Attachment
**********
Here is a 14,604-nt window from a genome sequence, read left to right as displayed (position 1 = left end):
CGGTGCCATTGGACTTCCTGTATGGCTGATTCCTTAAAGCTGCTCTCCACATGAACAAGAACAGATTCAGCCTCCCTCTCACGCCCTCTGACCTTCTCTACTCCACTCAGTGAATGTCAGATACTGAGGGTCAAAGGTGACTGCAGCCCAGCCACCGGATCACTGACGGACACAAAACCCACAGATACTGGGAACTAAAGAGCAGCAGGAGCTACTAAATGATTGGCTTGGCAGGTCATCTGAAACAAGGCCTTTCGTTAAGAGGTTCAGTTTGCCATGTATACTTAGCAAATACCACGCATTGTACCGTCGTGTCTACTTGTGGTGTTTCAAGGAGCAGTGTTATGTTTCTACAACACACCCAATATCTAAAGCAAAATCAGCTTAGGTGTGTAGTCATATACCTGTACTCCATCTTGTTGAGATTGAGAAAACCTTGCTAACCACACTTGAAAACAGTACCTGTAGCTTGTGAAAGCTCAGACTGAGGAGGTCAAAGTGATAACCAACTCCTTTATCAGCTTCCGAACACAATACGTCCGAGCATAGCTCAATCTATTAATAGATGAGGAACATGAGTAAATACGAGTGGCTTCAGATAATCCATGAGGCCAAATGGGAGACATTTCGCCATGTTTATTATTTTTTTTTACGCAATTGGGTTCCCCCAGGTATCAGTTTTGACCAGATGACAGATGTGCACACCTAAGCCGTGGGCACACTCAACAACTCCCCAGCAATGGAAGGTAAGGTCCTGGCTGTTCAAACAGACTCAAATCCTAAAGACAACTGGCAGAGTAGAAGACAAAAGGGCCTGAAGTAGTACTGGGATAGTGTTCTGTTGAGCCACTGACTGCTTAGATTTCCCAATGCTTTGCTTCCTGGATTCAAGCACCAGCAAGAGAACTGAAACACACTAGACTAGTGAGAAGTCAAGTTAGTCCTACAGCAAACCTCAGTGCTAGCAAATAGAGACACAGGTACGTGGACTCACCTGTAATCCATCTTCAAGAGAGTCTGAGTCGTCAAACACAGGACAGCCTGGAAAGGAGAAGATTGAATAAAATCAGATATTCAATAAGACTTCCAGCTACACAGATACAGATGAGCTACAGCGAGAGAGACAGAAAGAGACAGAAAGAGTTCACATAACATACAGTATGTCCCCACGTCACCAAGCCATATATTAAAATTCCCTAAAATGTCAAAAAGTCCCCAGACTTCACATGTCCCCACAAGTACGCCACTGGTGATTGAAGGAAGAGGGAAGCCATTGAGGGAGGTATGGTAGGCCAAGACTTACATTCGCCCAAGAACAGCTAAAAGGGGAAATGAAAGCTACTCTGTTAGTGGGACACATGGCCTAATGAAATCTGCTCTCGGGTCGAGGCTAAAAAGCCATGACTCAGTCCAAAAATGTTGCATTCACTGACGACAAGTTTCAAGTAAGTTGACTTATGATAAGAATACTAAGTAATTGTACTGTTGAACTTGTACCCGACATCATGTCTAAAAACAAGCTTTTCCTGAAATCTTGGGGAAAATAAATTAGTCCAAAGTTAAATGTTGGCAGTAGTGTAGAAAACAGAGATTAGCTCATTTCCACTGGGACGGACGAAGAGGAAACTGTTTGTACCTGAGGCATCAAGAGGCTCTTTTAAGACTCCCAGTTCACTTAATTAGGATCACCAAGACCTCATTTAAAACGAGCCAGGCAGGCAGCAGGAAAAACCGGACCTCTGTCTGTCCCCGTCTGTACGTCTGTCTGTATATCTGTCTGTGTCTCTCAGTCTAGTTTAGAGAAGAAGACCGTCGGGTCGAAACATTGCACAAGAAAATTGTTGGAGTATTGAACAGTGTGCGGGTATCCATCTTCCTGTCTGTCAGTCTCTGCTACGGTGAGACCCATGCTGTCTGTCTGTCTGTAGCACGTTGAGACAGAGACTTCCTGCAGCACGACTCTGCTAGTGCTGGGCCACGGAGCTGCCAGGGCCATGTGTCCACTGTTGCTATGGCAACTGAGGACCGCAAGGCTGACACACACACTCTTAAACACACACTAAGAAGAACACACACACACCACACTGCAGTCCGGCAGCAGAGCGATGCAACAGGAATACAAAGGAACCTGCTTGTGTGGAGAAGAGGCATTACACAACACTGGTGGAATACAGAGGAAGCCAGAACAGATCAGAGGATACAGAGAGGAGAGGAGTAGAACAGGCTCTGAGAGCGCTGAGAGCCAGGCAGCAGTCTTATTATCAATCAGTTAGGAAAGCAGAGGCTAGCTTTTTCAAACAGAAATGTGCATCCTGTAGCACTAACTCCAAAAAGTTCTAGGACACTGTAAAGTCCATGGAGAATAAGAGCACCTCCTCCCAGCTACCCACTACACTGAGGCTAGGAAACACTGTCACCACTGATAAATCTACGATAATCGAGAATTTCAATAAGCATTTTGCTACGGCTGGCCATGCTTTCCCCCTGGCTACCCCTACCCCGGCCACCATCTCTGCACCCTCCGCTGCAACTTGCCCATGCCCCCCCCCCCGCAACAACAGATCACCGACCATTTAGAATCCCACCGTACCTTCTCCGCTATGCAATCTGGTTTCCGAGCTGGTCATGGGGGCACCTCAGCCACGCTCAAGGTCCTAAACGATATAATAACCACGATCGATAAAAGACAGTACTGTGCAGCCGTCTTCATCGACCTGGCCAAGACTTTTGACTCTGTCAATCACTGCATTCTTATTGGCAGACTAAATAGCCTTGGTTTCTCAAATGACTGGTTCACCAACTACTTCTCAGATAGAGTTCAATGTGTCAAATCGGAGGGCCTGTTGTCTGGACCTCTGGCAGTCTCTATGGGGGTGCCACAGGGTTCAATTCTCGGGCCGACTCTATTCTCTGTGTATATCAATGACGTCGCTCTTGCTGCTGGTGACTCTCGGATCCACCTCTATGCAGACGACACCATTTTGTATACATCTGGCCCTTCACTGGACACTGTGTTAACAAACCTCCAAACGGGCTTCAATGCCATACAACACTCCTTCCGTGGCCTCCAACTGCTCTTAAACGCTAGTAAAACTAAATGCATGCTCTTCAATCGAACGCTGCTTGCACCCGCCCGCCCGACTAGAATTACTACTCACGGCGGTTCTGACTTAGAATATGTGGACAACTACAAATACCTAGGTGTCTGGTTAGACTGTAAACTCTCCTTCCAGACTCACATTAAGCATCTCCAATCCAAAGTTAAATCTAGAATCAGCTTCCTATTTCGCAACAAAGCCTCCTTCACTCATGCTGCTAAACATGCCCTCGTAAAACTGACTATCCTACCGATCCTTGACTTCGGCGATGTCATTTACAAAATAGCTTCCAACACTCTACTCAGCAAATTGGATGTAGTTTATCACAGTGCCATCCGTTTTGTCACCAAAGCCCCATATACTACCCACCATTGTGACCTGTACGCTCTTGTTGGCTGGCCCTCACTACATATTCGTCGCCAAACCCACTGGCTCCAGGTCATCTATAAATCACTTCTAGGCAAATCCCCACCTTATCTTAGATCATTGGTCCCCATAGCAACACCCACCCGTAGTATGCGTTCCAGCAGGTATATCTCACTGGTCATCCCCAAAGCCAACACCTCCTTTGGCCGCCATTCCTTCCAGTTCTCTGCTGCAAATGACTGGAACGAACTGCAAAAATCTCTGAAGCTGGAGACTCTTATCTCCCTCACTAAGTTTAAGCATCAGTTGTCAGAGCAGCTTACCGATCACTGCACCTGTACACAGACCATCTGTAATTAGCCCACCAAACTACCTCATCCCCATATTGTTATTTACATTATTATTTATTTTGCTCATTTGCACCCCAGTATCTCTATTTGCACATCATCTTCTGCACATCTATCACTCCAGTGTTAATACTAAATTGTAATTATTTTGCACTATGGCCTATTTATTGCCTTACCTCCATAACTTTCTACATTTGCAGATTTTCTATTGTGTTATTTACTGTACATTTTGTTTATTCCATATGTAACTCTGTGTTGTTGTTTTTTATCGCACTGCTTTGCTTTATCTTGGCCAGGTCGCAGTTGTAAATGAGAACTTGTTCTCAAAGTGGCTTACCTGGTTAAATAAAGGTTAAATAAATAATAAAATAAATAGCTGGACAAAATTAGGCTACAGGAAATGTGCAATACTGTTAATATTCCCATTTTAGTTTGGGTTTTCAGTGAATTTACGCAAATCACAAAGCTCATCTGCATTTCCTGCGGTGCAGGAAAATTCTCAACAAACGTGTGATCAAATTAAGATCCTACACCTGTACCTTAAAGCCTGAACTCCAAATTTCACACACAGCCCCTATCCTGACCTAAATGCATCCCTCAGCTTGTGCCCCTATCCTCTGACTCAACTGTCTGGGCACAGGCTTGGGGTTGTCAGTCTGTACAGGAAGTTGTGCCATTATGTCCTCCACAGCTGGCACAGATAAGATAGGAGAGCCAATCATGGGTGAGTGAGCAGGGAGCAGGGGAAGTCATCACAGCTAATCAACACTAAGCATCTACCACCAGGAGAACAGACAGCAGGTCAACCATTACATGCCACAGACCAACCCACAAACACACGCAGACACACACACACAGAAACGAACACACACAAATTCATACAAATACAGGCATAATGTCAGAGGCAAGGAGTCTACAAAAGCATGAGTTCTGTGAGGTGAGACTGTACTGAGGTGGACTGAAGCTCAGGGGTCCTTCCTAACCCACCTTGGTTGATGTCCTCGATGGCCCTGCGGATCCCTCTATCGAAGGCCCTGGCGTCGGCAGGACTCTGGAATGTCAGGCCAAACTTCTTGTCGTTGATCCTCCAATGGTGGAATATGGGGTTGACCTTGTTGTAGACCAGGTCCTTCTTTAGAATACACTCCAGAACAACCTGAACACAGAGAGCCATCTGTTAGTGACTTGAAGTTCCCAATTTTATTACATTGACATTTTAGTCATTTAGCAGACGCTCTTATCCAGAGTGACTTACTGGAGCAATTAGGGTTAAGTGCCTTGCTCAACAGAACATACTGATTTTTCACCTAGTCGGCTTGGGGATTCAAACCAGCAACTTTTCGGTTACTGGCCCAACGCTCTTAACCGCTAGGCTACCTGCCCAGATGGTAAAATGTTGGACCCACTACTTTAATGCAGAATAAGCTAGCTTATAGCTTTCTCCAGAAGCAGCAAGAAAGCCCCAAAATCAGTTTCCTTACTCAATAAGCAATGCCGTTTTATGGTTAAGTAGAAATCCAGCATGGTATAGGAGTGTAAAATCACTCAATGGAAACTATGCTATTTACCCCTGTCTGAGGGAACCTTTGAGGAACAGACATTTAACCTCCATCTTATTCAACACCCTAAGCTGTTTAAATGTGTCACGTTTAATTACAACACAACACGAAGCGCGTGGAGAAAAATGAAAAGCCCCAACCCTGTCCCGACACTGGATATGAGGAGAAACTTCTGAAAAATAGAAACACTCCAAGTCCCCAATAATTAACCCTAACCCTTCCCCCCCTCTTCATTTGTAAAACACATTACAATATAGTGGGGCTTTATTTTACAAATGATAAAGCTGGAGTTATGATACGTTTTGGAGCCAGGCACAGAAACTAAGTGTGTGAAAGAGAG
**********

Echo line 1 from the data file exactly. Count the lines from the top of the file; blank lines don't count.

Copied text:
Here is a 14,604-nt window from a genome sequence, read left to right as displayed (position 1 = left end):